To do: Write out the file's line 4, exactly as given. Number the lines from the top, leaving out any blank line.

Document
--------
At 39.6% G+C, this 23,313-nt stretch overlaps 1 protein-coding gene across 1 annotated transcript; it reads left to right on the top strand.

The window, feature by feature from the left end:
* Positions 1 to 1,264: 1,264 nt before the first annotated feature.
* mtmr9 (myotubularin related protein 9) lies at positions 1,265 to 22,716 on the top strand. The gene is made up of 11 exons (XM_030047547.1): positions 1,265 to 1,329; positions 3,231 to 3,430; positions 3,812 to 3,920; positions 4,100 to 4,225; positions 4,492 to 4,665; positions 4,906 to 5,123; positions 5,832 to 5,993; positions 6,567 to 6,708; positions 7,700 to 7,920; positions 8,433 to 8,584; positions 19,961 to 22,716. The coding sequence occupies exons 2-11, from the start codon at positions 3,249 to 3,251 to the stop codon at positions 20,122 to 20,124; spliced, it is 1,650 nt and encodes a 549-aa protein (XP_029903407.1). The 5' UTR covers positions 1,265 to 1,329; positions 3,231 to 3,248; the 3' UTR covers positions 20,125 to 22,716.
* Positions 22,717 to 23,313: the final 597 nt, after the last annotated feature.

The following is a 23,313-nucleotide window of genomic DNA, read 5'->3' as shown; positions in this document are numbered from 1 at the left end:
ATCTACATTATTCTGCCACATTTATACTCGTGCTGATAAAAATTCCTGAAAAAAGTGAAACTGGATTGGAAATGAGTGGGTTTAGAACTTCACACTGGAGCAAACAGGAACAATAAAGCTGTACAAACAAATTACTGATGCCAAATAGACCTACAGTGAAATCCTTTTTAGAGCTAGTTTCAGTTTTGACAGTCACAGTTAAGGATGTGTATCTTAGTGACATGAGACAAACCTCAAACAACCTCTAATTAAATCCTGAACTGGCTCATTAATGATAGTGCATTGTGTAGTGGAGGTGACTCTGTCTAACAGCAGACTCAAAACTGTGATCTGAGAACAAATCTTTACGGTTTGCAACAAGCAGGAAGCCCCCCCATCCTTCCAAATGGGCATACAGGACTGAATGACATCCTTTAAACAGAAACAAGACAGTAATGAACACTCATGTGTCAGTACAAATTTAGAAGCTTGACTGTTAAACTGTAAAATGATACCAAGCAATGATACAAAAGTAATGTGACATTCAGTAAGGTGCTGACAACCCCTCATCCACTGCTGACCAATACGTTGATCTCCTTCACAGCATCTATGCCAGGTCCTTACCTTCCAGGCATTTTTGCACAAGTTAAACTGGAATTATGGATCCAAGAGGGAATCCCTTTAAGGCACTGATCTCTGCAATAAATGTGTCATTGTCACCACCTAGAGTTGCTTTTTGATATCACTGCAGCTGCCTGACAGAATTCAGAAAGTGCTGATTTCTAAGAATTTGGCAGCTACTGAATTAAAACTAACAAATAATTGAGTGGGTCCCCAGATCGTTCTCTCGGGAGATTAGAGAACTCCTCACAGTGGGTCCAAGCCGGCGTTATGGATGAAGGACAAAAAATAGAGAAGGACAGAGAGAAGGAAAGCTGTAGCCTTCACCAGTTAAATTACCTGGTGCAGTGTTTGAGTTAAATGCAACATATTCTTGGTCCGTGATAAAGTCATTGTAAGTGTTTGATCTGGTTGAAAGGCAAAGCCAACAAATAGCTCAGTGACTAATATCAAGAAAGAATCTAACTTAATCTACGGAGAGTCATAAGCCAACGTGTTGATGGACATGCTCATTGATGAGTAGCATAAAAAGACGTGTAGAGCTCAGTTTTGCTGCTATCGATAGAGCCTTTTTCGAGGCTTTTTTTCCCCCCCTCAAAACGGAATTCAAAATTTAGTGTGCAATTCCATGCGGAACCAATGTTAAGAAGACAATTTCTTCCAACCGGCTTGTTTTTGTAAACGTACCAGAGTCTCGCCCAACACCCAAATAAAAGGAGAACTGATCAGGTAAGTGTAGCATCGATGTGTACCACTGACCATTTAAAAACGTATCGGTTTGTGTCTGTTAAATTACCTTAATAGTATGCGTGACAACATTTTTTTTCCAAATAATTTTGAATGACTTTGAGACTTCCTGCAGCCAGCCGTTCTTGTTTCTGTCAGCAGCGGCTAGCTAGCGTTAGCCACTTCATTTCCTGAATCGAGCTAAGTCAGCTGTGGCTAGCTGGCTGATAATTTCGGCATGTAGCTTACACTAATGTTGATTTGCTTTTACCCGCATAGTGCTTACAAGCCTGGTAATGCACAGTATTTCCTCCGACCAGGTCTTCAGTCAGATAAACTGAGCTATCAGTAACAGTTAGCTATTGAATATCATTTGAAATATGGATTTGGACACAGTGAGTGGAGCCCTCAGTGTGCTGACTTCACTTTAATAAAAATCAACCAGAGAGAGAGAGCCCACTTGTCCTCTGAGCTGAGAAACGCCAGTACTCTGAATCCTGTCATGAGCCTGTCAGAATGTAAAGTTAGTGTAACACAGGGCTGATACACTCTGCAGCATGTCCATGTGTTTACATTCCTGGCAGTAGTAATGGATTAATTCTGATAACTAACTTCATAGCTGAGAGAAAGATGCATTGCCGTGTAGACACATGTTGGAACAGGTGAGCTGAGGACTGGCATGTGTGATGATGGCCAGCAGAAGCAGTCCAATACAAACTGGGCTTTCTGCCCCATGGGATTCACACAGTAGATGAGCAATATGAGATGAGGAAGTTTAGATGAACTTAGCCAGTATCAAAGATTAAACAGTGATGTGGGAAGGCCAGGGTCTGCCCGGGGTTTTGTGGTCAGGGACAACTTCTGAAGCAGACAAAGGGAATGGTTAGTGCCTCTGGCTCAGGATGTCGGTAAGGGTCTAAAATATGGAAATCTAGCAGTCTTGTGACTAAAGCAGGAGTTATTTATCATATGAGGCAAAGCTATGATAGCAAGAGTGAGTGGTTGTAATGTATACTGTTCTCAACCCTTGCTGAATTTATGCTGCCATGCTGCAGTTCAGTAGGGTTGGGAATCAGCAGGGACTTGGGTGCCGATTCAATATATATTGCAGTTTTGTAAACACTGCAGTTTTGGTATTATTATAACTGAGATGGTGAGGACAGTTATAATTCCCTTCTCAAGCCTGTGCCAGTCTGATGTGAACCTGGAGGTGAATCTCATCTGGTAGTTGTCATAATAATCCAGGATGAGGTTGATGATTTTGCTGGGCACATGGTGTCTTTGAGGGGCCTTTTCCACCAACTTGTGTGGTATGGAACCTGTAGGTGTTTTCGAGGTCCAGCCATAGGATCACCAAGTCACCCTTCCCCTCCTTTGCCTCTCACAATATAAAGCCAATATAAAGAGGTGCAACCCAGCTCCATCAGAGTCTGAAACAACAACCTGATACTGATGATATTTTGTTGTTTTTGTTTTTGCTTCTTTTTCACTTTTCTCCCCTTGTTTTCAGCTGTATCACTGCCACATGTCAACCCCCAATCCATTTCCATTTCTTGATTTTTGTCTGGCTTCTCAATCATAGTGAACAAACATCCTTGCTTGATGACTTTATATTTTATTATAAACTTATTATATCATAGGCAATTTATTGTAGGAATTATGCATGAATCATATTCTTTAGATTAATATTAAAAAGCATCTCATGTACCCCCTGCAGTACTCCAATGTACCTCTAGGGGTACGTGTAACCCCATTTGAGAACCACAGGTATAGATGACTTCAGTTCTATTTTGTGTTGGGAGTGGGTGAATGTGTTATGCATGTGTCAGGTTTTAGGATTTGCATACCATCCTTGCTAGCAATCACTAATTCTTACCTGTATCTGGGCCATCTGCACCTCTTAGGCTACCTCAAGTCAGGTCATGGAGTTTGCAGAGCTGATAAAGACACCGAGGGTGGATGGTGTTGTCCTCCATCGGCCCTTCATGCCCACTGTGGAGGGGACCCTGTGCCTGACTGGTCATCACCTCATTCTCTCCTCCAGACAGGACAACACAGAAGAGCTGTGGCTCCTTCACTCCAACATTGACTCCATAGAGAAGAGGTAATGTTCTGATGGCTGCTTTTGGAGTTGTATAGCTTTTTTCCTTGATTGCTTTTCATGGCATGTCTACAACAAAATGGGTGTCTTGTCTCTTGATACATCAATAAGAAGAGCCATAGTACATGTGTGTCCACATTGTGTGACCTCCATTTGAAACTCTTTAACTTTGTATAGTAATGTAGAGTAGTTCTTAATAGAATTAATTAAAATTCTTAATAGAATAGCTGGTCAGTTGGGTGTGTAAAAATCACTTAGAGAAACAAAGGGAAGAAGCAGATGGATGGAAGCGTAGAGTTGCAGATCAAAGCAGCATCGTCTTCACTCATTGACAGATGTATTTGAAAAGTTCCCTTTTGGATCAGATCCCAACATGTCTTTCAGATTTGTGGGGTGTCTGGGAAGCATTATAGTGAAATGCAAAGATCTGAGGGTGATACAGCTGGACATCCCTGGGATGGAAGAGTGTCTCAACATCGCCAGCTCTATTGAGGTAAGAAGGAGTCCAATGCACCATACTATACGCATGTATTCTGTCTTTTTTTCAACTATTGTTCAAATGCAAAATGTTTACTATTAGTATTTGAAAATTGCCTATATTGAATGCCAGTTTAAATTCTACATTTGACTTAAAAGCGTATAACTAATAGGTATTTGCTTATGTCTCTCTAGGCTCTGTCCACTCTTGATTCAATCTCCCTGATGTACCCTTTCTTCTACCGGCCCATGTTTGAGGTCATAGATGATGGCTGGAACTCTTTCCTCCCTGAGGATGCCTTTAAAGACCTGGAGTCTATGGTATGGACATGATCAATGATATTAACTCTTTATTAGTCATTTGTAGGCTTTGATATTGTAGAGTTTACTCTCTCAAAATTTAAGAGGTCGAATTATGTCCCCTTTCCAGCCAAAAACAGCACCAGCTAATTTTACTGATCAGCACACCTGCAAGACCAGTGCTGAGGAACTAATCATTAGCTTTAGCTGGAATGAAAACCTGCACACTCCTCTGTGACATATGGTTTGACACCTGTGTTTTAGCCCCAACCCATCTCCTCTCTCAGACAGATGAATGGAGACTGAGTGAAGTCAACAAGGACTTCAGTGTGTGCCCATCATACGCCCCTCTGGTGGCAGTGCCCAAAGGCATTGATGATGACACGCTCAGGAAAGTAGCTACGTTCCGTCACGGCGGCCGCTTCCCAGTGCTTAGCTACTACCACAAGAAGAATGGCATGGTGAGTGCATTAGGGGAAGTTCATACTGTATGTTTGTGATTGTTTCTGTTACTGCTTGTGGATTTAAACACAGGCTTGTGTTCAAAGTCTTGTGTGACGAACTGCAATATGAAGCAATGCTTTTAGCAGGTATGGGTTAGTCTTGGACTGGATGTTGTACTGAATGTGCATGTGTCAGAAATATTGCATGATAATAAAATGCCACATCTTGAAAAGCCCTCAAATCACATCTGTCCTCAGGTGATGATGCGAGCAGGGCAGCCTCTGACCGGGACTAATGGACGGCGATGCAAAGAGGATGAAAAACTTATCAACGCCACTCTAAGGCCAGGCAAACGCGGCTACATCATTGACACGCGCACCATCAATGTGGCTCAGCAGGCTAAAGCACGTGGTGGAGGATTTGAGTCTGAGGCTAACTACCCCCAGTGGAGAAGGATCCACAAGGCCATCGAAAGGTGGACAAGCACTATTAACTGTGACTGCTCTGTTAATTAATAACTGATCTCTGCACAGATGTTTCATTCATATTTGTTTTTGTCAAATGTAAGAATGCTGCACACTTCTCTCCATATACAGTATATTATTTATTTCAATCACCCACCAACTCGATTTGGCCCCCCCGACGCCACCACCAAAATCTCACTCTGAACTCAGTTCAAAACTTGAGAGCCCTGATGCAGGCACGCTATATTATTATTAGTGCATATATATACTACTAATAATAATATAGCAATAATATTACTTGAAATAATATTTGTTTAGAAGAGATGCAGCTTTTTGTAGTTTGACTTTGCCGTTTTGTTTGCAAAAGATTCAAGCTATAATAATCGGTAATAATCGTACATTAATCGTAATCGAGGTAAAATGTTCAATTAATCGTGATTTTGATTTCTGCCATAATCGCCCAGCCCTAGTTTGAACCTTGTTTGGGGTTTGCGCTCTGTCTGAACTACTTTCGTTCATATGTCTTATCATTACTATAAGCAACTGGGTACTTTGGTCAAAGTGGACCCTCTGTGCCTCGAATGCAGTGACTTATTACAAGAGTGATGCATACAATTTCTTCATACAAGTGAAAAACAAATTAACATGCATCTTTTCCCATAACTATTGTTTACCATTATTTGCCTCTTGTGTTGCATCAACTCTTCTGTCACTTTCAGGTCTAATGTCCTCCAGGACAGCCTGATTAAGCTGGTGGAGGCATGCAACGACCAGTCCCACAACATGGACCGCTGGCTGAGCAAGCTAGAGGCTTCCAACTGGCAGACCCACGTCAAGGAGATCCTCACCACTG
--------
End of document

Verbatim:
* mtmr9 (myotubularin related protein 9) lies at positions 1,265 to 22,716 on the top strand. The gene is made up of 11 exons (XM_030047547.1): positions 1,265 to 1,329; positions 3,231 to 3,430; positions 3,812 to 3,920; positions 4,100 to 4,225; positions 4,492 to 4,665; positions 4,906 to 5,123; positions 5,832 to 5,993; positions 6,567 to 6,708; positions 7,700 to 7,920; positions 8,433 to 8,584; positions 19,961 to 22,716. The coding sequence occupies exons 2-11, from the start codon at positions 3,249 to 3,251 to the stop codon at positions 20,122 to 20,124; spliced, it is 1,650 nt and encodes a 549-aa protein (XP_029903407.1). The 5' UTR covers positions 1,265 to 1,329; positions 3,231 to 3,248; the 3' UTR covers positions 20,125 to 22,716.